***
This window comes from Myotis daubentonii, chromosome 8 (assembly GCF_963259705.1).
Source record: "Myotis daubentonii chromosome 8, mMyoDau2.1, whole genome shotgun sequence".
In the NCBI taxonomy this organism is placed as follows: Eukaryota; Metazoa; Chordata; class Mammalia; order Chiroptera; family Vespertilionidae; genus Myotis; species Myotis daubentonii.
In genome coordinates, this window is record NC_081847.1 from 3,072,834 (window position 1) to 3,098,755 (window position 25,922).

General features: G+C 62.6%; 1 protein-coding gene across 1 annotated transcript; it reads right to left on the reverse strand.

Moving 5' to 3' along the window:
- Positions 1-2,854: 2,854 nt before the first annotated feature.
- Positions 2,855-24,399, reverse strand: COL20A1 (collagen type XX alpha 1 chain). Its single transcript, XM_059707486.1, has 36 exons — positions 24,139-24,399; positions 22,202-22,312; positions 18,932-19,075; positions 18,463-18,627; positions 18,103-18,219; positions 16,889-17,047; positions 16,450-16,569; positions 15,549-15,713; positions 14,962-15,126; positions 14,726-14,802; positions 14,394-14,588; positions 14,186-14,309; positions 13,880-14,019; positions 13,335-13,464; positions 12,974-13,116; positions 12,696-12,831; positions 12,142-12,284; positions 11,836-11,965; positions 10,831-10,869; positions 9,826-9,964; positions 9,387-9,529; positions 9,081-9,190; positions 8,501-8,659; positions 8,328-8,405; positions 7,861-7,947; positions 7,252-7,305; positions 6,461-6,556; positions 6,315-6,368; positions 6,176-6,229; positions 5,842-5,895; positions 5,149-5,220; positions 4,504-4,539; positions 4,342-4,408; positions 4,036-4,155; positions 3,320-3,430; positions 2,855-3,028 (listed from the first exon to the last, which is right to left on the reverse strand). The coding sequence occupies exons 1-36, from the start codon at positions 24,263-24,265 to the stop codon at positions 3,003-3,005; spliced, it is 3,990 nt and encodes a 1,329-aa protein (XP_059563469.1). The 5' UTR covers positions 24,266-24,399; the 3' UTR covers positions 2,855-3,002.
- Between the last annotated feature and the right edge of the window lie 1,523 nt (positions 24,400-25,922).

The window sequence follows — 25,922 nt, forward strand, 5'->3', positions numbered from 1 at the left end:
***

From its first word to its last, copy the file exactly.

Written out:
This window comes from Myotis daubentonii, chromosome 8 (assembly GCF_963259705.1).
Source record: "Myotis daubentonii chromosome 8, mMyoDau2.1, whole genome shotgun sequence".
In the NCBI taxonomy this organism is placed as follows: Eukaryota; Metazoa; Chordata; class Mammalia; order Chiroptera; family Vespertilionidae; genus Myotis; species Myotis daubentonii.
In genome coordinates, this window is record NC_081847.1 from 3,072,834 (window position 1) to 3,098,755 (window position 25,922).

General features: G+C 62.6%; 1 protein-coding gene across 1 annotated transcript; it reads right to left on the reverse strand.

Moving 5' to 3' along the window:
- Positions 1-2,854: 2,854 nt before the first annotated feature.
- Positions 2,855-24,399, reverse strand: COL20A1 (collagen type XX alpha 1 chain). Its single transcript, XM_059707486.1, has 36 exons — positions 24,139-24,399; positions 22,202-22,312; positions 18,932-19,075; positions 18,463-18,627; positions 18,103-18,219; positions 16,889-17,047; positions 16,450-16,569; positions 15,549-15,713; positions 14,962-15,126; positions 14,726-14,802; positions 14,394-14,588; positions 14,186-14,309; positions 13,880-14,019; positions 13,335-13,464; positions 12,974-13,116; positions 12,696-12,831; positions 12,142-12,284; positions 11,836-11,965; positions 10,831-10,869; positions 9,826-9,964; positions 9,387-9,529; positions 9,081-9,190; positions 8,501-8,659; positions 8,328-8,405; positions 7,861-7,947; positions 7,252-7,305; positions 6,461-6,556; positions 6,315-6,368; positions 6,176-6,229; positions 5,842-5,895; positions 5,149-5,220; positions 4,504-4,539; positions 4,342-4,408; positions 4,036-4,155; positions 3,320-3,430; positions 2,855-3,028 (listed from the first exon to the last, which is right to left on the reverse strand). The coding sequence occupies exons 1-36, from the start codon at positions 24,263-24,265 to the stop codon at positions 3,003-3,005; spliced, it is 3,990 nt and encodes a 1,329-aa protein (XP_059563469.1). The 5' UTR covers positions 24,266-24,399; the 3' UTR covers positions 2,855-3,002.
- Between the last annotated feature and the right edge of the window lie 1,523 nt (positions 24,400-25,922).

The window sequence follows — 25,922 nt, forward strand, 5'->3', positions numbered from 1 at the left end: